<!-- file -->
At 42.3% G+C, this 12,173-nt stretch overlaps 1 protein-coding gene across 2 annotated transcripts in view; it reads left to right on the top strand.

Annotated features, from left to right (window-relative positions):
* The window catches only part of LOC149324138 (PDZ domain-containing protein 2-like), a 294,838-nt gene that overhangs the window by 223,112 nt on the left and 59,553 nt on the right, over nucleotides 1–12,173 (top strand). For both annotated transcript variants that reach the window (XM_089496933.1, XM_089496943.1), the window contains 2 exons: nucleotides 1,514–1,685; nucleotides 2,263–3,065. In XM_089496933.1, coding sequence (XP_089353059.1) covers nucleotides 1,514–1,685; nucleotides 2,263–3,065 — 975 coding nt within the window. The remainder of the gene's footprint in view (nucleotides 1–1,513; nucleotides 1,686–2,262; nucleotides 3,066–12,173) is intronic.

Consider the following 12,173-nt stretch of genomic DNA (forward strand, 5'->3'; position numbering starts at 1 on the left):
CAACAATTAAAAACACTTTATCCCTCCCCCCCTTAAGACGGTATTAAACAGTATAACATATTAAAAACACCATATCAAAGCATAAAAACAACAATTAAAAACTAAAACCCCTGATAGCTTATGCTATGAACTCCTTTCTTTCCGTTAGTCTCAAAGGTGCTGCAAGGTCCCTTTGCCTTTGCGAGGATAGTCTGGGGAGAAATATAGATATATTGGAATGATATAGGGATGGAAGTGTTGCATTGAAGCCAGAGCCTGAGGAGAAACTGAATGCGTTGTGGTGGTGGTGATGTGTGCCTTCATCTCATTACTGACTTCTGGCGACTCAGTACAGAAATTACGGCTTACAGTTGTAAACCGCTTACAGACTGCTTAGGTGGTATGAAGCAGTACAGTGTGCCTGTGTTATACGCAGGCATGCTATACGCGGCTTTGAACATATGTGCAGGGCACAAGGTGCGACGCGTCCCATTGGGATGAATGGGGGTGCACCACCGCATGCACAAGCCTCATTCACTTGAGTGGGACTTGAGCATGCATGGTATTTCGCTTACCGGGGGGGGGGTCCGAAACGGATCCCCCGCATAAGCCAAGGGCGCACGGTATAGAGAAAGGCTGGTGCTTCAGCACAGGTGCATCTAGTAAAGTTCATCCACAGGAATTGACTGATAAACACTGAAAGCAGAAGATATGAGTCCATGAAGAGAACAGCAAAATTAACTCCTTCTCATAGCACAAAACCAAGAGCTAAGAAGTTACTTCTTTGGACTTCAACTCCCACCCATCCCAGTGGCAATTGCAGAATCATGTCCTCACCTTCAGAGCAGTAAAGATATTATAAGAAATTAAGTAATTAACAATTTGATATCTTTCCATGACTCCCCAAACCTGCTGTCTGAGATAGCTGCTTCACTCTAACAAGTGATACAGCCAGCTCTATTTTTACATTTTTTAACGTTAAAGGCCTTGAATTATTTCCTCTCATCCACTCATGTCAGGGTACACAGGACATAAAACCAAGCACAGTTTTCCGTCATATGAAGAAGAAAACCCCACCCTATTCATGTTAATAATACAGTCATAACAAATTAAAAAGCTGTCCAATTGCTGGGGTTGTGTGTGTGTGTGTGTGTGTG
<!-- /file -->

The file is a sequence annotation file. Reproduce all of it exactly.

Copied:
At 42.3% G+C, this 12,173-nt stretch overlaps 1 protein-coding gene across 2 annotated transcripts in view; it reads left to right on the top strand.

Annotated features, from left to right (window-relative positions):
* The window catches only part of LOC149324138 (PDZ domain-containing protein 2-like), a 294,838-nt gene that overhangs the window by 223,112 nt on the left and 59,553 nt on the right, over nucleotides 1–12,173 (top strand). For both annotated transcript variants that reach the window (XM_089496933.1, XM_089496943.1), the window contains 2 exons: nucleotides 1,514–1,685; nucleotides 2,263–3,065. In XM_089496933.1, coding sequence (XP_089353059.1) covers nucleotides 1,514–1,685; nucleotides 2,263–3,065 — 975 coding nt within the window. The remainder of the gene's footprint in view (nucleotides 1–1,513; nucleotides 1,686–2,262; nucleotides 3,066–12,173) is intronic.

Consider the following 12,173-nt stretch of genomic DNA (forward strand, 5'->3'; position numbering starts at 1 on the left):
CAACAATTAAAAACACTTTATCCCTCCCCCCCTTAAGACGGTATTAAACAGTATAACATATTAAAAACACCATATCAAAGCATAAAAACAACAATTAAAAACTAAAACCCCTGATAGCTTATGCTATGAACTCCTTTCTTTCCGTTAGTCTCAAAGGTGCTGCAAGGTCCCTTTGCCTTTGCGAGGATAGTCTGGGGAGAAATATAGATATATTGGAATGATATAGGGATGGAAGTGTTGCATTGAAGCCAGAGCCTGAGGAGAAACTGAATGCGTTGTGGTGGTGGTGATGTGTGCCTTCATCTCATTACTGACTTCTGGCGACTCAGTACAGAAATTACGGCTTACAGTTGTAAACCGCTTACAGACTGCTTAGGTGGTATGAAGCAGTACAGTGTGCCTGTGTTATACGCAGGCATGCTATACGCGGCTTTGAACATATGTGCAGGGCACAAGGTGCGACGCGTCCCATTGGGATGAATGGGGGTGCACCACCGCATGCACAAGCCTCATTCACTTGAGTGGGACTTGAGCATGCATGGTATTTCGCTTACCGGGGGGGGGGTCCGAAACGGATCCCCCGCATAAGCCAAGGGCGCACGGTATAGAGAAAGGCTGGTGCTTCAGCACAGGTGCATCTAGTAAAGTTCATCCACAGGAATTGACTGATAAACACTGAAAGCAGAAGATATGAGTCCATGAAGAGAACAGCAAAATTAACTCCTTCTCATAGCACAAAACCAAGAGCTAAGAAGTTACTTCTTTGGACTTCAACTCCCACCCATCCCAGTGGCAATTGCAGAATCATGTCCTCACCTTCAGAGCAGTAAAGATATTATAAGAAATTAAGTAATTAACAATTTGATATCTTTCCATGACTCCCCAAACCTGCTGTCTGAGATAGCTGCTTCACTCTAACAAGTGATACAGCCAGCTCTATTTTTACATTTTTTAACGTTAAAGGCCTTGAATTATTTCCTCTCATCCACTCATGTCAGGGTACACAGGACATAAAACCAAGCACAGTTTTCCGTCATATGAAGAAGAAAACCCCACCCTATTCATGTTAATAATACAGTCATAACAAATTAAAAAGCTGTCCAATTGCTGGGGTTGTGTGTGTGTGTGTGTGTGTG